In case you were wondering if Republicans like Rep. Jim Jordan (Ohio) would use a Wednesday hearing on the workplace environment at the NFL team known as the Washington Commanders to get to the bottom of what went on and originally sparked Congressional interest… well, they didn’t. Instead, Jordan spiraled, and he was subsequently schooled.
“Why’d you ban Dave Portnoy from NFL games?” Jordan asked NFL commissioner Roger Goodell. “He’s a journalist. In fact, he’s a sports journalist. Why’s he banned?” Portnoy, founder of Barstool Sports, claims he’s been “Arrested at NFL HQ’s protesting Brady,” “Organized Clowngate at Gillete -Ran Mike Kensil out of SuperBowl media day -[was] kicked out of Super Bowl media day -Dragged out of superbowl in cuffs” and more. There are some editing mishaps in there, but it seems clear Portnoy’s own behavior — including what led to an apparent arrest at NFL headquarters — would be reason to warrant restrictions on what he can do. Goodell told Jordan he was unfamiliar with the situation.
Jordan also asked Goodell if he agreed with the decision inside the Washington Commanders — which Jordan, for some embarrassing reason, insisted on referring to as the Washington Redskins, which is the team’s old name — to fine defensive coordinator Jack Del Rio $100,000 over comments including a reference to what happened during last year’s Capitol riot as a “dustup.” Goodell indicated in response to Jordan’s initial questioning that he didn’t feel as though he was in an appropriate position to speak to whether fining Del Rio — a course of action chosen by the team’s head coach — was correct. Jordan subsequently asked Goodell if he was worried about the supposed ramifications for First Amendment rights of Del Rio’s fine. Jordan asked Goodell if the NFL commissioner was sincere when previously saying the league encourages “all” — rather than just some people — to “speak out,” to which Goodell replied:
‘That’s correct Congressman, but you are responsible for what you say. There are consequences for what you do and say in life.’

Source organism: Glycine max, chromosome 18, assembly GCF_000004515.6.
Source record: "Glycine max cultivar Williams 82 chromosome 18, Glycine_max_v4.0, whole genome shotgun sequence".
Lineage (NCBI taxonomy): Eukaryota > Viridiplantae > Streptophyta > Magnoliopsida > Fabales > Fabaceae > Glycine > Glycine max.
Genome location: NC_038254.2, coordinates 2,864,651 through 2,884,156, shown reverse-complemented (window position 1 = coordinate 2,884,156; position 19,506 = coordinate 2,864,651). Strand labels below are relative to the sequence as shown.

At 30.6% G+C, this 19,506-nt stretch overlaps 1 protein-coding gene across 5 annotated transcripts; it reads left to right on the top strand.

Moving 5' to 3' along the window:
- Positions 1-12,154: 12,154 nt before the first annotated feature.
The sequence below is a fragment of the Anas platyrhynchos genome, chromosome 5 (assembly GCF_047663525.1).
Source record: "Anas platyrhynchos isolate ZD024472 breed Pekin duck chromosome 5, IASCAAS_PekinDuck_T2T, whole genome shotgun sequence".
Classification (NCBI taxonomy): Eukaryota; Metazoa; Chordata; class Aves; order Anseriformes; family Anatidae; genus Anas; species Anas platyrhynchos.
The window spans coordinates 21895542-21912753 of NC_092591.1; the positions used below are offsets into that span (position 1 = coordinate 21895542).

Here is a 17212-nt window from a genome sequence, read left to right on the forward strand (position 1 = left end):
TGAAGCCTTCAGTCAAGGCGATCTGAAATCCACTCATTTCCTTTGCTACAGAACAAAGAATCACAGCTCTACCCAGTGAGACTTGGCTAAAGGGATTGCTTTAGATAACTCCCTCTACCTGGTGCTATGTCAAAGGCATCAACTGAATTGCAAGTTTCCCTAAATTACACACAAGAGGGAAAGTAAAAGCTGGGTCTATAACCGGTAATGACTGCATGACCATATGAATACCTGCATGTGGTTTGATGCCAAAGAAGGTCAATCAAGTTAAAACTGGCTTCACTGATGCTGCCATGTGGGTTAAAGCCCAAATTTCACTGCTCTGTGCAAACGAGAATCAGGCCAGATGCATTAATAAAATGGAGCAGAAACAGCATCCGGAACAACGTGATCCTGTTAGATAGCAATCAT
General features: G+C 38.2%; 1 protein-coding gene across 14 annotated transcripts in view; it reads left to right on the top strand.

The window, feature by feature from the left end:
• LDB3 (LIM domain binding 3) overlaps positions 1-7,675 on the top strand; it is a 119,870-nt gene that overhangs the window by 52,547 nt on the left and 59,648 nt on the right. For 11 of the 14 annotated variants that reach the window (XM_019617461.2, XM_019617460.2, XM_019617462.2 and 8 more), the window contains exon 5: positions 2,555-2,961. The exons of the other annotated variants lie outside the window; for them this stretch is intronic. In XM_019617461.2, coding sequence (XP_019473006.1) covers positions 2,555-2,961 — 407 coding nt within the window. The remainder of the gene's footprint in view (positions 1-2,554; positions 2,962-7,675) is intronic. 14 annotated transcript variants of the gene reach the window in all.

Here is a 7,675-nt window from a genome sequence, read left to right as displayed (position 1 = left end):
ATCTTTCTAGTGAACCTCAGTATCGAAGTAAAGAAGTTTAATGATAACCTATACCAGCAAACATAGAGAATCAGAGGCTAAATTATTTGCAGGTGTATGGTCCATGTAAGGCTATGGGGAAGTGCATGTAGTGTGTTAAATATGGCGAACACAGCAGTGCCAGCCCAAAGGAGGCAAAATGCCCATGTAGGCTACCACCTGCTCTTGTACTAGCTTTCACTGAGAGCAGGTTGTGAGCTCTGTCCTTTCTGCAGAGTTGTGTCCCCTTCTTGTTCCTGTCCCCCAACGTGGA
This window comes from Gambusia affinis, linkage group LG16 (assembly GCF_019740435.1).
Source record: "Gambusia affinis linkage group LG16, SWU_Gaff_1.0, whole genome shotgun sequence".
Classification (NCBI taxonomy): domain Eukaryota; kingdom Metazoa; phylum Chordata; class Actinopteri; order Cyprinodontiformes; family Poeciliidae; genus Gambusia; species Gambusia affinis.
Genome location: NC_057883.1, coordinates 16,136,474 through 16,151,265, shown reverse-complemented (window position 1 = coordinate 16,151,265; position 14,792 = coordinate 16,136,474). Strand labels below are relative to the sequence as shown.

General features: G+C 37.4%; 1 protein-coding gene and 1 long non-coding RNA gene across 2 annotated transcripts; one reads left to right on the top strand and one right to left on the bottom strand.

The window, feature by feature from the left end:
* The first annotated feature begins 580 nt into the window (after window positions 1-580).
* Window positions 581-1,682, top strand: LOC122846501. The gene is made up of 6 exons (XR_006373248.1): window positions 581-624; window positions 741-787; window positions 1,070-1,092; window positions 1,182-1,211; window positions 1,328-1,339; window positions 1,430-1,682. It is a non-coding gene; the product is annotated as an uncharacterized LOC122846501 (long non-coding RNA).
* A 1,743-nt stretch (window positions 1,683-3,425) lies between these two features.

Jordan — who was barely looking up and was fidgeting to a startling degree — added in his familiarly harried tone: “This is the concern I have. It seems to me the NFL encourages all to speak out, unless you’re Dave Portnoy, you’re not allowed to a game, unless you’re Jack Del Rio, you get fined. That is, I think, the concern not only I have but a lot of your fans across this country have.” Asked if he was concerned, Goodell indicated in part that he’s consistently concerned with what NFL fans think. Jordan kept asking about the fine for Del Rio, although Goodell was consistent in deferring to decision-making within the team: “I am not going to interfere with the workplace decisions that a club makes on a matter like that. That is not something that rises to the occasion, such as the subject that we’re talking about today, when you have a workplace that is obviously toxic and unacceptable and unprofessional.”
In other words, Goodell — of all people — put Jordan in his place. Jordan eventually ranted about “the chilling impact when speech is curtailed like this and you get fined for a tweet that you put out.” This sort of melodramatic political posturing from Jordan and those aligned with him is just embarrassing. Check out Jordan’s meltdown at Wednesday’s hearing below: